This horseshoe crab life history was developed by the Atlantic States Marine Fisheries Commission (ASMFC) Horseshoe Crab Plan Development Team from available scientific literature and state natural resource agency documents. It has been edited to provide the reader with the basic information to understand the habitat requirements of the Limulus polyphemus species of horseshoe crab.
Horseshoe crabs are benthic (bottom-dwelling) arthropods that use both estuarine and continental shelf habitats. Although it is called a "crab," it is neither a decopod nor a crustacean; horseshoe crabs are grouped in their own class, Merostomata, which is more closely related to the arachnids. Horseshoe crabs, ranging from the Yucatan peninsula to northern Maine, are most abundant between Virginia and New Jersey, with the largest population of spawning horseshoe crabs in the world found in the Delaware Bay (Shuster, pers. comm., 1995). While adult horseshoe crabs have been found as far as 35 miles offshore, 74 percent of the horseshoe crabs caught in bottom trawl surveys conducted by the National Marine Fisheries Service (NMFS), Northeast Fisheries Center were taken in water shallower than 20 meters (Botton and Ropes, 1987a).
Migration from beaches where horseshoe crabs have been tagged vary from a few kilometers in Florida to almost 34 kilometers in Massachusetts (Shuster, 1982). Based on a tagging and recovery program, Rudloe (1980) concluded that the mean distance traveled from a breeding beach in Florida was 7.6 kilometers with a range of 3.5 and 40.7 kilometers. Similarly, Shuster (1950) reported tagged horseshoe crab movements of up to 33.8 kilometers in Cape Cod Bay, Massachusetts. Thompson (1998) reported a maximum distance covered by a tagged horseshoe crab was 4 kilometers in South Carolina. However, distance traveled may reflect movement of a fishing vessel rather than actual animal migration (Thompson, 1998).
In New Jersey and Delaware, horseshoe crab abundance decreases with distance north and south of the Delaware Bay (Botton and Haskin, 1984). Within the Delaware Bay, the largest concentration of horseshoe crabs traditionally was found along the Cape May shore of New Jersey (Shuster and Botton, 1985). Spawning densities of over 30 animals per square meter occurred on the New Jersey side of the Delaware Bay based on 1986 spawning counts along 15 meter segments (Botton, et al., 1988).
Since 1993, the majority of horseshoe crab spawning activity has occurred on the Delaware shores of the Delaware Bay (Swan, unpublished data, 1998). Annual variation in spawning concentrations may be the result of weather or habitat changes. In the Chesapeake Bay, spawning densities only exceed one per square meter on the most heavily used beaches, based on counts using similar techniques. During peak spawning, densities exceeded three per square meter on these preferred beaches (Maryland Department of Natural Resources, 1998). Rudloe (1980) and Thompson (1998) reported spawning densities in Florida and South Carolina as three and one animal per square meter, respectively.
Shuster (1979) suggested that each major estuary along the coast had a discrete horseshoe crab population, which could be distinguished from one another by adult size, carapace color, and eye pigmentation. However, no significant differences between the morphologic characteristics of discrete populations are evident, based on high variability both within and among populations (Riska, 1981). In addition, based on DNA evidence, gene flow does occur between widely separated populations, and considerable genetic variation also exists within and between populations of horseshoe crabs (Selander, et al., 1970). Saunders et al. (1986) found no evidence for genetic divergence between New England and mid-Atlantic populations based on mitochondrial DNA analysis. Larger animals and populations are located in the middle of the species' distribution (Maryland to New York) while smaller animals and populations are found in the southern and northern limits of its range (Shuster, 1982). Based on morphometric data collected in South Carolina, Thompson (1998) suggests that the greatest mean adult horseshoe crab size occurs in the South Atlantic Bight and that their average size decreases in size north and south of this area. Thompson (1998) hypothesized that larger individuals occur in the South Atlantic Bight due to optimal temperature and salinity for horseshoe crab development in this region.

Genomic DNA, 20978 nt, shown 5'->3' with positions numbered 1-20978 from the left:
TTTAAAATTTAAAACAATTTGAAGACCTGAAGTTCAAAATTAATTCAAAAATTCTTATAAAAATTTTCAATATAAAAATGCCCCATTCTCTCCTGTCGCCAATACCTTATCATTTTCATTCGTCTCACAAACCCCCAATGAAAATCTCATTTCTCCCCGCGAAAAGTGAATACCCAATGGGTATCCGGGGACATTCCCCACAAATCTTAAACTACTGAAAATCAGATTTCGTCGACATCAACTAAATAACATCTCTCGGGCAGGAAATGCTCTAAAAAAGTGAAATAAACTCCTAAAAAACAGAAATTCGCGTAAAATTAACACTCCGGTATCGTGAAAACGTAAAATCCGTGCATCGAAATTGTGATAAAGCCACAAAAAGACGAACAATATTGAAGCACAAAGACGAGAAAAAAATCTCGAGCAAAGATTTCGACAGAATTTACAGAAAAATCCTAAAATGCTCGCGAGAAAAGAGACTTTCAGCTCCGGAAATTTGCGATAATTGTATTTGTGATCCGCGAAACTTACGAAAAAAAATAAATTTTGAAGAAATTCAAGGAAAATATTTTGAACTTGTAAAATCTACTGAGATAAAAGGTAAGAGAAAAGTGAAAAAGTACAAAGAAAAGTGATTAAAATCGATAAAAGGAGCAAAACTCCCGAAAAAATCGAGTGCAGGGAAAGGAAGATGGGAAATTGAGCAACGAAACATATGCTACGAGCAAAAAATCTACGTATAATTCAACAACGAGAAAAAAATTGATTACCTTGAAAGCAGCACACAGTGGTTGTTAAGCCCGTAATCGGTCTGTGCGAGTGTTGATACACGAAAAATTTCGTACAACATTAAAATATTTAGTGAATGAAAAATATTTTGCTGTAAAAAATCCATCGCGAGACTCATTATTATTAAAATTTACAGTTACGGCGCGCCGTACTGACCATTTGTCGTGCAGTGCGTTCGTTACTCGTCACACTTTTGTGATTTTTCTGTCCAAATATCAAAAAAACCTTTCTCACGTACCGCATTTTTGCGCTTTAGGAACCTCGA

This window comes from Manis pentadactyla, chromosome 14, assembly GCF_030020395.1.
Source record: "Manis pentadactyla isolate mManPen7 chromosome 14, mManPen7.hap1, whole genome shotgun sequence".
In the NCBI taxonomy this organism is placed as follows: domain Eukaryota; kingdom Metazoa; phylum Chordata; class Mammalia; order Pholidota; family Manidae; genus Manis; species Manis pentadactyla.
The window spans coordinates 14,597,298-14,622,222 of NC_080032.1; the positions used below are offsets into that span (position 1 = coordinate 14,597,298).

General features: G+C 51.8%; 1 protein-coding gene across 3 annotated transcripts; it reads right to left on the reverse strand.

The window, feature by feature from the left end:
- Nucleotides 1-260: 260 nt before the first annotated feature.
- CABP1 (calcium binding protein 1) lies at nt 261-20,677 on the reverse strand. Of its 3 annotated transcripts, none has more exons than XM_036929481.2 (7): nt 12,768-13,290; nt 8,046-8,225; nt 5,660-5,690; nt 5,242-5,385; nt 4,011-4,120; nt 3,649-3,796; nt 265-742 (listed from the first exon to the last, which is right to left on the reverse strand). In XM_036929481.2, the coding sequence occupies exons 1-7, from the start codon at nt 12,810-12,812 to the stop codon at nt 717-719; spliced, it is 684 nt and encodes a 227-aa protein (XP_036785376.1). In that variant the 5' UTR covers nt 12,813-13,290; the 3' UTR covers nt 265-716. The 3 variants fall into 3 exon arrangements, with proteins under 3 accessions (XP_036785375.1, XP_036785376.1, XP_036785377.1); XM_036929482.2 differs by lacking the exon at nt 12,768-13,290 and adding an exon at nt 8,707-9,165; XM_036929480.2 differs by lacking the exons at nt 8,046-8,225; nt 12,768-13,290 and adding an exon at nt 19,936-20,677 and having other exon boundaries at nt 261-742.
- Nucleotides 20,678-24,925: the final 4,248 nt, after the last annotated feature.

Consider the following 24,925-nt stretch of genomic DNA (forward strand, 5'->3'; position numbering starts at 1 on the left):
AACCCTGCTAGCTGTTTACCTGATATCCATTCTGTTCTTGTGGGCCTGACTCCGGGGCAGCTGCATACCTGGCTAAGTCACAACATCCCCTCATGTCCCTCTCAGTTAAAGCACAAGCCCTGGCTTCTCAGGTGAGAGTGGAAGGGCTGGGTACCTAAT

The distribution of horseshoe crabs is chiefly defined by water temperature, salinity, and depth, with temperature being the limiting factor for northern ranges (Shuster, 1982). Horseshoe crabs are ecological generalists and can survive within a wide range of environmental conditions, including variations in salinity; however low salinities (less than four parts per thousand) are lethal (Pearse, 1928). The horseshoe crab is also tolerant of a wide range of oxygen levels. Physiological changes in the blood enable the horseshoe crab to survive hypoxic conditions when partially buried during spawning and when wintering on the continental shelf. In addition, they can survive hyperoxic conditions when exposed to air (Shuster, 1982).
The status of horseshoe crab populations along the Atlantic Seaboard is poorly understood due to the limited amount and inconsistency of information collected regarding stock levels. In addition, basic information regarding age and growth rates, recruitment, and population dynamics is lacking. Other than the NMFS trawl survey data, little information was collected until the late 1980s when independent spawning surveys and trawl surveys were initiated, primarily in the Delaware Bay region.
Concern over the perceived growing exploitation of horseshoe crabs has been expressed by state and federal fishery resource agencies, conservation organizations and fisheries interests. For more detailed information on stock assessment click here.